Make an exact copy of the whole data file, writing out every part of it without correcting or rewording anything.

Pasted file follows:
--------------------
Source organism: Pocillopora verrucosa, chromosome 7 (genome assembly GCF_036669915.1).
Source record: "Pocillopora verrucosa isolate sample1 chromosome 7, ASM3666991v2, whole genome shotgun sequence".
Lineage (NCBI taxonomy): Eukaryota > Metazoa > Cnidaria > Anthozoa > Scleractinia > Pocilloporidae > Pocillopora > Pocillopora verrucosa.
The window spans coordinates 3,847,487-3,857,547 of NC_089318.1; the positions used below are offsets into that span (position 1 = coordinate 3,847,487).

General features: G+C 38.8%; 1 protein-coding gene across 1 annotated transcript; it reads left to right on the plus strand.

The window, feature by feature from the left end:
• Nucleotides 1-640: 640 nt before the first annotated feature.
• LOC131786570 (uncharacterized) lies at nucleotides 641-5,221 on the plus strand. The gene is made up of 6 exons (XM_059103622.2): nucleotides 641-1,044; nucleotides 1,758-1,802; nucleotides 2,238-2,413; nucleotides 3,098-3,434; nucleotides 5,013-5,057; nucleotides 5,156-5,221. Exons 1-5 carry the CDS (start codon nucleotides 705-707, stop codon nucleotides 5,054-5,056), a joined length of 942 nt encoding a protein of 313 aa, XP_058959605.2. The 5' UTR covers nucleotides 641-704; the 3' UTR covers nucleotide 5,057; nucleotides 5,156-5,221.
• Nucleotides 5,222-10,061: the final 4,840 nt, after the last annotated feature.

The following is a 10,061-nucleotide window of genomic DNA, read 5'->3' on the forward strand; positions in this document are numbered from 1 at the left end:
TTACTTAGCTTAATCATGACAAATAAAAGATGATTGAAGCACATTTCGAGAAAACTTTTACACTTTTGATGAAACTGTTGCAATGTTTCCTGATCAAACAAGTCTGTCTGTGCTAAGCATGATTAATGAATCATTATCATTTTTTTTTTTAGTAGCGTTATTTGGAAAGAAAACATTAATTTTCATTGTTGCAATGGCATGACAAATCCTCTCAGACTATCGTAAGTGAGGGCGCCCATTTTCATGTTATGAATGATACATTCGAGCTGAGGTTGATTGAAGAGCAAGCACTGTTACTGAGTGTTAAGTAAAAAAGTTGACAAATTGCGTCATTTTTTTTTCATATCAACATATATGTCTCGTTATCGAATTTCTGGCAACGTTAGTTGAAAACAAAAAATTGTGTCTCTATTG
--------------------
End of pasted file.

Source organism: Pocillopora verrucosa, chromosome 7 (genome assembly GCF_036669915.1).
Source record: "Pocillopora verrucosa isolate sample1 chromosome 7, ASM3666991v2, whole genome shotgun sequence".
Lineage (NCBI taxonomy): Eukaryota > Metazoa > Cnidaria > Anthozoa > Scleractinia > Pocilloporidae > Pocillopora > Pocillopora verrucosa.
The window spans coordinates 3,847,487-3,857,547 of NC_089318.1; the positions used below are offsets into that span (position 1 = coordinate 3,847,487).

General features: G+C 38.8%; 1 protein-coding gene across 1 annotated transcript; it reads left to right on the plus strand.

The window, feature by feature from the left end:
• Nucleotides 1-640: 640 nt before the first annotated feature.
• LOC131786570 (uncharacterized) lies at nucleotides 641-5,221 on the plus strand. The gene is made up of 6 exons (XM_059103622.2): nucleotides 641-1,044; nucleotides 1,758-1,802; nucleotides 2,238-2,413; nucleotides 3,098-3,434; nucleotides 5,013-5,057; nucleotides 5,156-5,221. Exons 1-5 carry the CDS (start codon nucleotides 705-707, stop codon nucleotides 5,054-5,056), a joined length of 942 nt encoding a protein of 313 aa, XP_058959605.2. The 5' UTR covers nucleotides 641-704; the 3' UTR covers nucleotide 5,057; nucleotides 5,156-5,221.
• Nucleotides 5,222-10,061: the final 4,840 nt, after the last annotated feature.

The following is a 10,061-nucleotide window of genomic DNA, read 5'->3' on the forward strand; positions in this document are numbered from 1 at the left end:
TTACTTAGCTTAATCATGACAAATAAAAGATGATTGAAGCACATTTCGAGAAAACTTTTACACTTTTGATGAAACTGTTGCAATGTTTCCTGATCAAACAAGTCTGTCTGTGCTAAGCATGATTAATGAATCATTATCATTTTTTTTTTTAGTAGCGTTATTTGGAAAGAAAACATTAATTTTCATTGTTGCAATGGCATGACAAATCCTCTCAGACTATCGTAAGTGAGGGCGCCCATTTTCATGTTATGAATGATACATTCGAGCTGAGGTTGATTGAAGAGCAAGCACTGTTACTGAGTGTTAAGTAAAAAAGTTGACAAATTGCGTCATTTTTTTTTCATATCAACATATATGTCTCGTTATCGAATTTCTGGCAACGTTAGTTGAAAACAAAAAATTGTGTCTCTATTG